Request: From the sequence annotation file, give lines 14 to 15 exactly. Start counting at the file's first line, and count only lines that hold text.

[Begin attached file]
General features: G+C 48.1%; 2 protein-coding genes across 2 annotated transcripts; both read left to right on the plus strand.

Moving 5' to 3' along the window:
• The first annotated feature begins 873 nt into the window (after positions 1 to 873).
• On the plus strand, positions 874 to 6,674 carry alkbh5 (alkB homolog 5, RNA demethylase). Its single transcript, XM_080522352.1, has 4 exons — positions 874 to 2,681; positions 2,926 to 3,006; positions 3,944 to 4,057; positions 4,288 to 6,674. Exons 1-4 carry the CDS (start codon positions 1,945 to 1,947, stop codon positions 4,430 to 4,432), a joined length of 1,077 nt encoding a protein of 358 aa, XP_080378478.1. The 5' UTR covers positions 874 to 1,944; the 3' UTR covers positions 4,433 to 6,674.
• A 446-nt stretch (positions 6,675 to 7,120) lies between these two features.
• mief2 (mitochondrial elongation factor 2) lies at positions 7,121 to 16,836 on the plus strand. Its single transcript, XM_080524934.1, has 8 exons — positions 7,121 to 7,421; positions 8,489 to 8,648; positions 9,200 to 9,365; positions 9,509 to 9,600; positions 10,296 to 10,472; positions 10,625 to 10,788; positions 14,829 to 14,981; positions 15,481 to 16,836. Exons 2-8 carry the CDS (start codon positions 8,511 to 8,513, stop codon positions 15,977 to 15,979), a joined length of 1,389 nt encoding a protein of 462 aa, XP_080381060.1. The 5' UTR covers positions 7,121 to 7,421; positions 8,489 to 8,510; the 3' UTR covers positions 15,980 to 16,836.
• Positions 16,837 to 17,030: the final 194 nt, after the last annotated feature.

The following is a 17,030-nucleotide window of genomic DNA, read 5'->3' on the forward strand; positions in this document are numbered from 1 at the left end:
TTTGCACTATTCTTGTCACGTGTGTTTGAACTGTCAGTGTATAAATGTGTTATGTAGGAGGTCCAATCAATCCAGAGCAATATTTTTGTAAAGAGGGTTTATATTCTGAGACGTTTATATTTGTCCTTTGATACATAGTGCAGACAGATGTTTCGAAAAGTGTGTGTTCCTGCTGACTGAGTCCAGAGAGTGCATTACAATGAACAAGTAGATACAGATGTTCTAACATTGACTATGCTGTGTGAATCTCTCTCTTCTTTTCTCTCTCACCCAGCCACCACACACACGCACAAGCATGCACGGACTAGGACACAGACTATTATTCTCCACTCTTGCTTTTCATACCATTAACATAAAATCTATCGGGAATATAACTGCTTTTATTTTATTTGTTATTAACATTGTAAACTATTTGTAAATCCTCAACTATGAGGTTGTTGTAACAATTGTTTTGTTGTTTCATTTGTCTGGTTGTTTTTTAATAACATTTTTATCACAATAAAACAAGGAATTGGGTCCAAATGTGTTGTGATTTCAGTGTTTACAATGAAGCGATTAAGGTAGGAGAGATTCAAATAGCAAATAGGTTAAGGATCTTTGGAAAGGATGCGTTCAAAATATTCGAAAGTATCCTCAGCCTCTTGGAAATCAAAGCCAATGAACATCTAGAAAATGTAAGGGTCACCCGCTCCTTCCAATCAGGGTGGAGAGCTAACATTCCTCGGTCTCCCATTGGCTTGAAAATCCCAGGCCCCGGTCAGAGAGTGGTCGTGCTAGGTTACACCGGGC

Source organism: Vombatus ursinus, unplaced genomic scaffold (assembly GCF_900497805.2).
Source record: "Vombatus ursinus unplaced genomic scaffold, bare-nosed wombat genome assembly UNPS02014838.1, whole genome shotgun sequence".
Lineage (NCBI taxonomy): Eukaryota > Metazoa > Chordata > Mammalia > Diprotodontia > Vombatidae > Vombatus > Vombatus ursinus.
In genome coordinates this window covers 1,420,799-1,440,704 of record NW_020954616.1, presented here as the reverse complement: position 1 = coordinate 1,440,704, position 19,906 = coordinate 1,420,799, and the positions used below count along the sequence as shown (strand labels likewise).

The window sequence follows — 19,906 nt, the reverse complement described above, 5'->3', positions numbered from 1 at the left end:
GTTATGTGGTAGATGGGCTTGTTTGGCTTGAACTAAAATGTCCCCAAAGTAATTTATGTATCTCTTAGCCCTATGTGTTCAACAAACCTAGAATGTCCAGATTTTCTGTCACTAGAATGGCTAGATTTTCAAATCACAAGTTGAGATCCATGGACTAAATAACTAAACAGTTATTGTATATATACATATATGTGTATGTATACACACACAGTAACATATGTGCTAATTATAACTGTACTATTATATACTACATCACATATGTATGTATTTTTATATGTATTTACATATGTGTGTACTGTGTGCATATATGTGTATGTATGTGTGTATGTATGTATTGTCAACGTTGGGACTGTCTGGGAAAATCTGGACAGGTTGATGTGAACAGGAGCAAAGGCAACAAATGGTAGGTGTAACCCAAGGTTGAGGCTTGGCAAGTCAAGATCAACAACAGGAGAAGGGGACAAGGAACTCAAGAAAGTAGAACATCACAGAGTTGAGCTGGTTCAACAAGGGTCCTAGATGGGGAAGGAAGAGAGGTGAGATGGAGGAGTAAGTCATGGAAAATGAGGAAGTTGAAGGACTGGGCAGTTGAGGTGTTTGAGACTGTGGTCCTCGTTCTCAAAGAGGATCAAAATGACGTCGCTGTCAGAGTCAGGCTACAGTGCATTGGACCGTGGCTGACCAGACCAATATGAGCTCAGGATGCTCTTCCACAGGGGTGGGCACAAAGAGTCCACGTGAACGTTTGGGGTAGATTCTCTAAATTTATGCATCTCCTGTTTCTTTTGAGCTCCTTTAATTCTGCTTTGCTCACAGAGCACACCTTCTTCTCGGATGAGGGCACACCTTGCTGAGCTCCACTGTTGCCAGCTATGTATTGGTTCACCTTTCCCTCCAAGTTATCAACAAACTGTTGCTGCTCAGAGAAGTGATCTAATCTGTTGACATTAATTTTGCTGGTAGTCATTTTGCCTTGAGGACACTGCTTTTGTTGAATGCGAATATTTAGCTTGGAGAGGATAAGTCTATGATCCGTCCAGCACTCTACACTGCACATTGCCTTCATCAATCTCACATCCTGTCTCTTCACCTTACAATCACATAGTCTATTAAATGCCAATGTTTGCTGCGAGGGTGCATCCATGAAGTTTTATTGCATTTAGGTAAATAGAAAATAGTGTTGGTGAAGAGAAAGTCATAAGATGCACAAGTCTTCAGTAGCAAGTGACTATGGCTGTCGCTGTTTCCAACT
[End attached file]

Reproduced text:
The window sequence follows — 19,906 nt, the reverse complement described above, 5'->3', positions numbered from 1 at the left end:
GTTATGTGGTAGATGGGCTTGTTTGGCTTGAACTAAAATGTCCCCAAAGTAATTTATGTATCTCTTAGCCCTATGTGTTCAACAAACCTAGAATGTCCAGATTTTCTGTCACTAGAATGGCTAGATTTTCAAATCACAAGTTGAGATCCATGGACTAAATAACTAAACAGTTATTGTATATATACATATATGTGTATGTATACACACACAGTAACATATGTGCTAATTATAACTGTACTATTATATACTACATCACATATGTATGTATTTTTATATGTATTTACATATGTGTGTACTGTGTGCATATATGTGTATGTATGTGTGTATGTATGTATTGTCAACGTTGGGACTGTCTGGGAAAATCTGGACAGGTTGATGTGAACAGGAGCAAAGGCAACAAATGGTAGGTGTAACCCAAGGTTGAGGCTTGGCAAGTCAAGATCAACAACAGGAGAAGGGGACAAGGAACTCAAGAAAGTAGAACATCACAGAGTTGAGCTGGTTCAACAAGGGTCCTAGATGGGGAAGGAAGAGAGGTGAGATGGAGGAGTAAGTCATGGAAAATGAGGAAGTTGAAGGACTGGGCAGTTGAGGTGTTTGAGACTGTGGTCCTCGTTCTCAAAGAGGATCAAAATGACGTCGCTGTCAGAGTCAGGCTACAGTGCATTGGACCGTGGCTGACCAGACCAATATGAGCTCAGGATGCTCTTCCACAGGGGTGGGCACAAAGAGTCCACGTGAACGTTTGGGGTAGATTCTCTAAATTTATGCATCTCCTGTTTCTTTTGAGCTCCTTTAATTCTGCTTTGCTCACAGAGCACACCTTCTTCTCGGATGAGGGCACACCTTGCTGAGCTCCACTGTTGCCAGCTATGTATTGGTTCACCTTTCCCTCCAAGTTATCAACAAACTGTTGCTGCTCAGAGAAGTGATCTAATCTGTTGACATTAATTTTGCTGGTAGTCATTTTGCCTTGAGGACACTGCTTTTGTTGAATGCGAATATTTAGCTTGGAGAGGATAAGTCTATGATCCGTCCAGCACTCTACACTGCACATTGCCTTCATCAATCTCACATCCTGTCTCTTCACCTTACAATCACATAGTCTATTAAATGCCAATGTTTGCTGCGAGGGTGCATCCATGAAGTTTTATTGCATTTAGGTAAATAGAAAATAGTGTTGGTGAAGAGAAAGTCATAAGATGCACAAGTCTTCAGTAGCAAGTGACTATGGCTGTCGCTGTTTCCAACT